Here's How Fashion Can Be More Inclusive, According to Trans Model Geena Rocero
The inner workings of the fashion industry might seem far removed from everyday life, but the images the industry puts out and plasters in our consciousness are inescapable.
Which is why who's in those images — and who makes those images — really matters. That's what trans model Geena Rocero is advocating for when it comes to transgender rights in the fashion industry. It's not just about hiring trans models; it's about hiring trans people, period and putting them in leadership positions across the board.
"Hire trans people as casting directors, as editors of magazines, or give us opportunities to curate the editorial coverage," Rocero said in an interview with Elle. "We could actually show those nuances in those stories that need to be told."
It's not a matter of tokenism, Rocero pointed out, but of who is influencing the imagery we see.
"Just imagine for a moment: These creators, trans creators, they are helping to define what is beautiful. They are a certain part of the team that created what covered the magazine or that editorial. They're part of that beauty and that process of that."
Right now, it's mainly trans models who've earned attention in fashion. Andreja Pejic, Lea T and Hari Nef have been helping bring more visibility to transgender issues.
Rocero launched herself into the public eye last year as an advocate for transgender rights. It began with her landmark TED talk, in which she came out publicly as transgender. Since then, she's been an outspoken advocate for transgender issues in fashion.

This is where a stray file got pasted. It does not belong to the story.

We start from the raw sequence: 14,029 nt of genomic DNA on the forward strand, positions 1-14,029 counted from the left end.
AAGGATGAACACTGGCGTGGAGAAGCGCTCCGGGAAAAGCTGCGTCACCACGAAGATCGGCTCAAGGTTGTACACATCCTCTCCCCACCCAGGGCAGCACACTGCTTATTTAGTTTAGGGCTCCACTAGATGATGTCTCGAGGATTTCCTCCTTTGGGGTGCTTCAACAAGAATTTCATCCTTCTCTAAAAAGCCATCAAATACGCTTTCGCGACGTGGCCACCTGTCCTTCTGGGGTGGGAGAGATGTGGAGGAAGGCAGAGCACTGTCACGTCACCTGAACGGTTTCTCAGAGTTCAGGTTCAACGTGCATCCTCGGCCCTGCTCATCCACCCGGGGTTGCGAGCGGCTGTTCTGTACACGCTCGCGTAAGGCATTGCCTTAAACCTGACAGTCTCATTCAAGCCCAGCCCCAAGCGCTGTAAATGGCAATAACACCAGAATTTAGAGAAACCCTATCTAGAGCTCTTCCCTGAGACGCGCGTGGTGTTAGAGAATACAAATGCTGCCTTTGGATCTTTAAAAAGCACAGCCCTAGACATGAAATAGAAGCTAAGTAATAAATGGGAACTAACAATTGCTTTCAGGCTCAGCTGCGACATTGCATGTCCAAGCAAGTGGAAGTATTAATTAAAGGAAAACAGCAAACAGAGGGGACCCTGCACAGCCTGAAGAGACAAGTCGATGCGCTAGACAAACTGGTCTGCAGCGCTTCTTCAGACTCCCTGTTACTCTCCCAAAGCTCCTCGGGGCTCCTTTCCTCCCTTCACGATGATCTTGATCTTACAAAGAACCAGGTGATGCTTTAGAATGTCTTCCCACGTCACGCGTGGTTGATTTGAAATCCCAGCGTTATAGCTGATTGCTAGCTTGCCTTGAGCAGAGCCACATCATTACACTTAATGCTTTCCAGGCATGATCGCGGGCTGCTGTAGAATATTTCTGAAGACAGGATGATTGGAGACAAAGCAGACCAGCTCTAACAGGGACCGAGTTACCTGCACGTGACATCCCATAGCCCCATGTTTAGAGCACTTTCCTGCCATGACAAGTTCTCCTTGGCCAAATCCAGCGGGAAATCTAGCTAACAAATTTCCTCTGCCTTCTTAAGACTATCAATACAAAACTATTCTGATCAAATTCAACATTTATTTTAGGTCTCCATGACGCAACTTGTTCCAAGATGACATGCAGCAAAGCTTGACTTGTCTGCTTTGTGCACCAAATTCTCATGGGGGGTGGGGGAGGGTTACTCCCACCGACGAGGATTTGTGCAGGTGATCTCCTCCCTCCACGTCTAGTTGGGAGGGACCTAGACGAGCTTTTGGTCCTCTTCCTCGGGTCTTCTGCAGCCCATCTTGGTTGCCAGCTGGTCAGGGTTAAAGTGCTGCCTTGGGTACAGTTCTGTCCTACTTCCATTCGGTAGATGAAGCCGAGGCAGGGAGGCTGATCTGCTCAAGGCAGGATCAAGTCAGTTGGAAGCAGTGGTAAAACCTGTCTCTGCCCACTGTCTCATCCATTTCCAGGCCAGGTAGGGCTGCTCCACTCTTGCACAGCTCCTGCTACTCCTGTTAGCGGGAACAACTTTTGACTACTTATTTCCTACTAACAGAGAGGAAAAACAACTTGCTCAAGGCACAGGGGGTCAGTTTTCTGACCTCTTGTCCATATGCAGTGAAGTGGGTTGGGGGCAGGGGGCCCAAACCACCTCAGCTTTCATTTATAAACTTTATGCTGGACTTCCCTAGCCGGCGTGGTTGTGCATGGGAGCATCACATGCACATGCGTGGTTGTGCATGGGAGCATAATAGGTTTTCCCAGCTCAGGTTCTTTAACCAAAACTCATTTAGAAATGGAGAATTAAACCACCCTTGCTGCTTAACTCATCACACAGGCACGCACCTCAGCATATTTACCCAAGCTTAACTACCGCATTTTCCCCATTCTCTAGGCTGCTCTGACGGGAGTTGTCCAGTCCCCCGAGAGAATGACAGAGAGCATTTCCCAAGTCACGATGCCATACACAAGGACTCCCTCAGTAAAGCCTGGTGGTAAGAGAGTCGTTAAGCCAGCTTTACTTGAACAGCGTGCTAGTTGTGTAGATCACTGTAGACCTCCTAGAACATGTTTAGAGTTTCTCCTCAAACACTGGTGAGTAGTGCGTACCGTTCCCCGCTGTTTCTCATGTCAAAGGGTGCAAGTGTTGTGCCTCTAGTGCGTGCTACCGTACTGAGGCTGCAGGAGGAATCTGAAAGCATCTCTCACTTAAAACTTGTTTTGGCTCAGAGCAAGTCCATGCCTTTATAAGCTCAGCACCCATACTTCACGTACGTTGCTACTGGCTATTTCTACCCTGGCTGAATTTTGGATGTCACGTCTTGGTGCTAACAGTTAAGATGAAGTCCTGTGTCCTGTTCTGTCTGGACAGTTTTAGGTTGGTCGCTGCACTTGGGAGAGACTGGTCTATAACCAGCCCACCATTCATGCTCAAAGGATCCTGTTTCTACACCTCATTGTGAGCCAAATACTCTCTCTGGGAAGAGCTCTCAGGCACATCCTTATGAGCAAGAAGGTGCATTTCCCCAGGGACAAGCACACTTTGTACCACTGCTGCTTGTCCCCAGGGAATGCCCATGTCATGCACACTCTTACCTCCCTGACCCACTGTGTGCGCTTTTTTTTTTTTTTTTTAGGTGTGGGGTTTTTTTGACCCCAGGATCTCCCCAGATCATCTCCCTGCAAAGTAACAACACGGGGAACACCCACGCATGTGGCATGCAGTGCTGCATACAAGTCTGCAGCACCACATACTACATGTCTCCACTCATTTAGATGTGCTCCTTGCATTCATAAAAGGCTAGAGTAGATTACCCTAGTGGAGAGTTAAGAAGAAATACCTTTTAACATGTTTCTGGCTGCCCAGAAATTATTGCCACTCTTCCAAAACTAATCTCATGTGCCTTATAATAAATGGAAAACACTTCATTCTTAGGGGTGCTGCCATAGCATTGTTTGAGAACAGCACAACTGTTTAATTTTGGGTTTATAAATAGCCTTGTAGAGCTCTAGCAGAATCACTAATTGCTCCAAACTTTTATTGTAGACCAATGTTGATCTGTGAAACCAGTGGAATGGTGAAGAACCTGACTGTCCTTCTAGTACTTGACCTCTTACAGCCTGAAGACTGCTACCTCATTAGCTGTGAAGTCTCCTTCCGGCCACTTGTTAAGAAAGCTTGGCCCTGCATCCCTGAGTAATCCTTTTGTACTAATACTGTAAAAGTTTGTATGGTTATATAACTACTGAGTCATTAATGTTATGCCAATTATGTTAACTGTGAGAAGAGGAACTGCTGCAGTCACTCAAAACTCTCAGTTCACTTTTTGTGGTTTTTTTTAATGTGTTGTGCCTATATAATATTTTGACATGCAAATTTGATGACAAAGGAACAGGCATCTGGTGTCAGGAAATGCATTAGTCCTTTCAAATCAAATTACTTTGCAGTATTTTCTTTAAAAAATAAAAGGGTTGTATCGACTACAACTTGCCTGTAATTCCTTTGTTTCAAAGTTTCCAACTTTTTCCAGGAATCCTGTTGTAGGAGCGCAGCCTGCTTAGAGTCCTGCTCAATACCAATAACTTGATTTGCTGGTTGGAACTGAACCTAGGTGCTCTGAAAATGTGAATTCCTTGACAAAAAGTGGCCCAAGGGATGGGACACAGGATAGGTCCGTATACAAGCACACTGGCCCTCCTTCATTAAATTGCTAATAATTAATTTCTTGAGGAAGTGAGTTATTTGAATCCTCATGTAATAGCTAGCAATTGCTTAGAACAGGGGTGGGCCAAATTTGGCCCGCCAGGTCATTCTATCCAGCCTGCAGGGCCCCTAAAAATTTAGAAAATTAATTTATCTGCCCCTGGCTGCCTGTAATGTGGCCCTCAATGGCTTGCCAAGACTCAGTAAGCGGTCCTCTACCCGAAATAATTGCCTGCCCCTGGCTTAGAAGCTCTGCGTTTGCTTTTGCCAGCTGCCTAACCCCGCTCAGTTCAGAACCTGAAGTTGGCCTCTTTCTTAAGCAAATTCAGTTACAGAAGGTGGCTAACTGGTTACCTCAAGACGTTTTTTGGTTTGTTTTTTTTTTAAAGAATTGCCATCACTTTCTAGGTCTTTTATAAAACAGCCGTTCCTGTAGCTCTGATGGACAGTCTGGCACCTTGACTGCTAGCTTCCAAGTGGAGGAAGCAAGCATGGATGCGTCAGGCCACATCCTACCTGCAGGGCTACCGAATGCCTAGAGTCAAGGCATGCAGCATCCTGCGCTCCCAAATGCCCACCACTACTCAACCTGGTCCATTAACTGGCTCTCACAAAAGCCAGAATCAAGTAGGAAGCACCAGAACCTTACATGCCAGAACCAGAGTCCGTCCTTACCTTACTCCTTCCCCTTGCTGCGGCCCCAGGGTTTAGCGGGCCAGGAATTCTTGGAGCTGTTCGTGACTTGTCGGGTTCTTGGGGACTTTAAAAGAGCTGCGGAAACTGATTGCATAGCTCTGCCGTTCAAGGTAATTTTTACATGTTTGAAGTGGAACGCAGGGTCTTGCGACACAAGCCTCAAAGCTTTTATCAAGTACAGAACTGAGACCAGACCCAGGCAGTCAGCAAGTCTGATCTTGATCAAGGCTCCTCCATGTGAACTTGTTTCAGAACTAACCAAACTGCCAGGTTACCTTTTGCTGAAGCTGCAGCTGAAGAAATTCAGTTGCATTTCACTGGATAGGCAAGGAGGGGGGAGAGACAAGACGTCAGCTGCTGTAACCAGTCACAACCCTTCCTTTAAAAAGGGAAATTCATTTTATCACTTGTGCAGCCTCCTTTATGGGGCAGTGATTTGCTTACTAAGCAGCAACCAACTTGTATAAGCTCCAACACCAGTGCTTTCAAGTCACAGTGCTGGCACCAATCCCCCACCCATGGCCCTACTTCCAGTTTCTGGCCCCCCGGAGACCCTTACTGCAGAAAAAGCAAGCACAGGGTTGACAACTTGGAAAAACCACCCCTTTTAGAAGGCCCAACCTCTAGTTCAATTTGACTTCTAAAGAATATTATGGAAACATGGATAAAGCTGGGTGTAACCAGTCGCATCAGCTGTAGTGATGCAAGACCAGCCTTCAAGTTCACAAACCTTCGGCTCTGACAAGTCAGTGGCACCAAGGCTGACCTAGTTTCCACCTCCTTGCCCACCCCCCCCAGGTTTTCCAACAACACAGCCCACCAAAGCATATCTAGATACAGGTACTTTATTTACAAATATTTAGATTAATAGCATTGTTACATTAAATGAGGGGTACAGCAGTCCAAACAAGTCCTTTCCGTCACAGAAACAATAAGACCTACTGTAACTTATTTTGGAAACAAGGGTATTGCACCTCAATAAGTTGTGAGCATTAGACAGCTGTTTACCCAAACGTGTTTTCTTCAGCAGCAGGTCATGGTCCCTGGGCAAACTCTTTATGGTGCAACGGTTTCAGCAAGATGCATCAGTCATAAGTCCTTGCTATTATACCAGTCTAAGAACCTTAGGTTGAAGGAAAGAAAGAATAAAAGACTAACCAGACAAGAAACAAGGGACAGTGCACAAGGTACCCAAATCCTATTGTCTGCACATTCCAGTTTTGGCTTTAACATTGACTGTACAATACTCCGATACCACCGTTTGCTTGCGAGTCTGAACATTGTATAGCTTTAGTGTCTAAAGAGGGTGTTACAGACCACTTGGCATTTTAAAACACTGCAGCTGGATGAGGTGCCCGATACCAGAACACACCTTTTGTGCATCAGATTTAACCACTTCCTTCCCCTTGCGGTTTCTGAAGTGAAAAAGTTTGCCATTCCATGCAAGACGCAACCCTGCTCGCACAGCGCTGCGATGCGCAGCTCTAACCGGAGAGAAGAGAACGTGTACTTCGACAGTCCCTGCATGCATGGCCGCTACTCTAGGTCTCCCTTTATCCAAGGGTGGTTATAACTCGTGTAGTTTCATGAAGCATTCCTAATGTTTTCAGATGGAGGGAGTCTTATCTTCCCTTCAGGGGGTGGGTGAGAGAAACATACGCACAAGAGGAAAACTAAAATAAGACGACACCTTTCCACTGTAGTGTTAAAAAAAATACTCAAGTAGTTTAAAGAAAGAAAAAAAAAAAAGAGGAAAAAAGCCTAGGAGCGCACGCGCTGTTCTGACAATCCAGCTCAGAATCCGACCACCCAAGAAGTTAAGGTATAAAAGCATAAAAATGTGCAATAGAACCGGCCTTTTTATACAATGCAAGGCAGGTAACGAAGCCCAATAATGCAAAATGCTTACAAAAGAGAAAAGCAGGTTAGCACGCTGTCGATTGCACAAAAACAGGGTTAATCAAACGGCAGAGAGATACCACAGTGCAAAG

But there are few trans people working behind the scenes — creating the editorial spreads, styling photo shoots and casting the models. Those people play the largest role in what fashion looks like (and can potentially point out something potentially offensive or ignorant before it makes it to print).
Even as the industry accepts more transgender models, their inclusion can veer into spectacle. At its worst, the industry risks tokenizing trans models or objectifying them. Editorial shoots sometimes call for trans models to expose their bodies, especially their breasts, Nef recently pointed out in an interview with Good.
"I feel like selling sex permeates all trans women professionals," Nef told Good. "I've been asked to get my tits out on almost every job, including this shoot. People want to see my tits. They want to see my body."
Hiring more working transgender professionals to work behind the scenes would help capture the beauty of all models, trans or not, in a way that sets a stunning example for anyone who picks up a magazine.